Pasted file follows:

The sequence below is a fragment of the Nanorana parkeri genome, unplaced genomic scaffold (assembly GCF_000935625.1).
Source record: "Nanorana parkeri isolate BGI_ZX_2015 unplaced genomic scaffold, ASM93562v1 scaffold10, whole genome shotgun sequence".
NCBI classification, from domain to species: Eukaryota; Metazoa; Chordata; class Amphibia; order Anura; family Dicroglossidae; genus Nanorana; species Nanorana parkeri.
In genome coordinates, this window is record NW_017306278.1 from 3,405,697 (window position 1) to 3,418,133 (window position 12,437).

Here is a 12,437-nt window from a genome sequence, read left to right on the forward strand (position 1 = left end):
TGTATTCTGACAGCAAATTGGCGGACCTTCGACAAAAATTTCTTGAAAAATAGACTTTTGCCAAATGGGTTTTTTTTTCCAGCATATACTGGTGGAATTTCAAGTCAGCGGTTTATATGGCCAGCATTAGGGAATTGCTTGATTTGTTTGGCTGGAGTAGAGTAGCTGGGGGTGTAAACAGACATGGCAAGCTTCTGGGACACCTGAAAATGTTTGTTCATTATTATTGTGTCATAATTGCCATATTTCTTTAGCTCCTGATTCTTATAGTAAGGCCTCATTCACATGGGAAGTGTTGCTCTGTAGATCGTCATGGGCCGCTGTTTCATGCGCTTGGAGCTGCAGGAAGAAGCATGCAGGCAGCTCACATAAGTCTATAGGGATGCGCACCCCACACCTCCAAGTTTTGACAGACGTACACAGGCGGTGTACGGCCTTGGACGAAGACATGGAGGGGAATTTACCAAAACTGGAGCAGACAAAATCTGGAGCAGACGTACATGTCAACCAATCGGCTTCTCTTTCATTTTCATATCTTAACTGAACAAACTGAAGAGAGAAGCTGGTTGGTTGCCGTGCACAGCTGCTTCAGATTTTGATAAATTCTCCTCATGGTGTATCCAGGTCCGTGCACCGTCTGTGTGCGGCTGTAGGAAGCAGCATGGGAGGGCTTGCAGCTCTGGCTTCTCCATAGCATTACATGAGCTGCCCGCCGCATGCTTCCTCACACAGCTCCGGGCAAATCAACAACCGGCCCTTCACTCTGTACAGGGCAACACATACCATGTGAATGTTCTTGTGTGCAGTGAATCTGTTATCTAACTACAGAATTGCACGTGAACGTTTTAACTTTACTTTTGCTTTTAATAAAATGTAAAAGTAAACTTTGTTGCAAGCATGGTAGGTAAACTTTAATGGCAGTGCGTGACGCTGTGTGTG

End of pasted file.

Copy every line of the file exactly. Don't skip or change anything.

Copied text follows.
The sequence below is a fragment of the Nanorana parkeri genome, unplaced genomic scaffold (assembly GCF_000935625.1).
Source record: "Nanorana parkeri isolate BGI_ZX_2015 unplaced genomic scaffold, ASM93562v1 scaffold10, whole genome shotgun sequence".
NCBI classification, from domain to species: Eukaryota; Metazoa; Chordata; class Amphibia; order Anura; family Dicroglossidae; genus Nanorana; species Nanorana parkeri.
In genome coordinates, this window is record NW_017306278.1 from 3,405,697 (window position 1) to 3,418,133 (window position 12,437).

Here is a 12,437-nt window from a genome sequence, read left to right on the forward strand (position 1 = left end):
TGTATTCTGACAGCAAATTGGCGGACCTTCGACAAAAATTTCTTGAAAAATAGACTTTTGCCAAATGGGTTTTTTTTTCCAGCATATACTGGTGGAATTTCAAGTCAGCGGTTTATATGGCCAGCATTAGGGAATTGCTTGATTTGTTTGGCTGGAGTAGAGTAGCTGGGGGTGTAAACAGACATGGCAAGCTTCTGGGACACCTGAAAATGTTTGTTCATTATTATTGTGTCATAATTGCCATATTTCTTTAGCTCCTGATTCTTATAGTAAGGCCTCATTCACATGGGAAGTGTTGCTCTGTAGATCGTCATGGGCCGCTGTTTCATGCGCTTGGAGCTGCAGGAAGAAGCATGCAGGCAGCTCACATAAGTCTATAGGGATGCGCACCCCACACCTCCAAGTTTTGACAGACGTACACAGGCGGTGTACGGCCTTGGACGAAGACATGGAGGGGAATTTACCAAAACTGGAGCAGACAAAATCTGGAGCAGACGTACATGTCAACCAATCGGCTTCTCTTTCATTTTCATATCTTAACTGAACAAACTGAAGAGAGAAGCTGGTTGGTTGCCGTGCACAGCTGCTTCAGATTTTGATAAATTCTCCTCATGGTGTATCCAGGTCCGTGCACCGTCTGTGTGCGGCTGTAGGAAGCAGCATGGGAGGGCTTGCAGCTCTGGCTTCTCCATAGCATTACATGAGCTGCCCGCCGCATGCTTCCTCACACAGCTCCGGGCAAATCAACAACCGGCCCTTCACTCTGTACAGGGCAACACATACCATGTGAATGTTCTTGTGTGCAGTGAATCTGTTATCTAACTACAGAATTGCACGTGAACGTTTTAACTTTACTTTTGCTTTTAATAAAATGTAAAAGTAAACTTTGTTGCAAGCATGGTAGGTAAACTTTAATGGCAGTGCGTGACGCTGTGTGTG